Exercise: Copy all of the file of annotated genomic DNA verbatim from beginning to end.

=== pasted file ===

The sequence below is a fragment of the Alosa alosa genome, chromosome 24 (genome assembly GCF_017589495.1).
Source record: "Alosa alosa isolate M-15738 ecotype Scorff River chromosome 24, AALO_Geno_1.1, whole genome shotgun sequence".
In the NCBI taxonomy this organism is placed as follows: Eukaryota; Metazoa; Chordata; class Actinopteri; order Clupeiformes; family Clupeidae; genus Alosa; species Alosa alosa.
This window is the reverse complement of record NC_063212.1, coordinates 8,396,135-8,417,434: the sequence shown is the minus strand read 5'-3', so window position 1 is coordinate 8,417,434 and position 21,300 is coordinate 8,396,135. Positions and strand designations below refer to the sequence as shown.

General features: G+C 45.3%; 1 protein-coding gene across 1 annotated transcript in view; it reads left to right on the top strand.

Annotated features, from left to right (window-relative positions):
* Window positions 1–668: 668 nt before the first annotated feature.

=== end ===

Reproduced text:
The sequence below is a fragment of the Alosa alosa genome, chromosome 24 (genome assembly GCF_017589495.1).
Source record: "Alosa alosa isolate M-15738 ecotype Scorff River chromosome 24, AALO_Geno_1.1, whole genome shotgun sequence".
In the NCBI taxonomy this organism is placed as follows: Eukaryota; Metazoa; Chordata; class Actinopteri; order Clupeiformes; family Clupeidae; genus Alosa; species Alosa alosa.
This window is the reverse complement of record NC_063212.1, coordinates 8,396,135-8,417,434: the sequence shown is the minus strand read 5'-3', so window position 1 is coordinate 8,417,434 and position 21,300 is coordinate 8,396,135. Positions and strand designations below refer to the sequence as shown.

General features: G+C 45.3%; 1 protein-coding gene across 1 annotated transcript in view; it reads left to right on the top strand.

Annotated features, from left to right (window-relative positions):
* Window positions 1–668: 668 nt before the first annotated feature.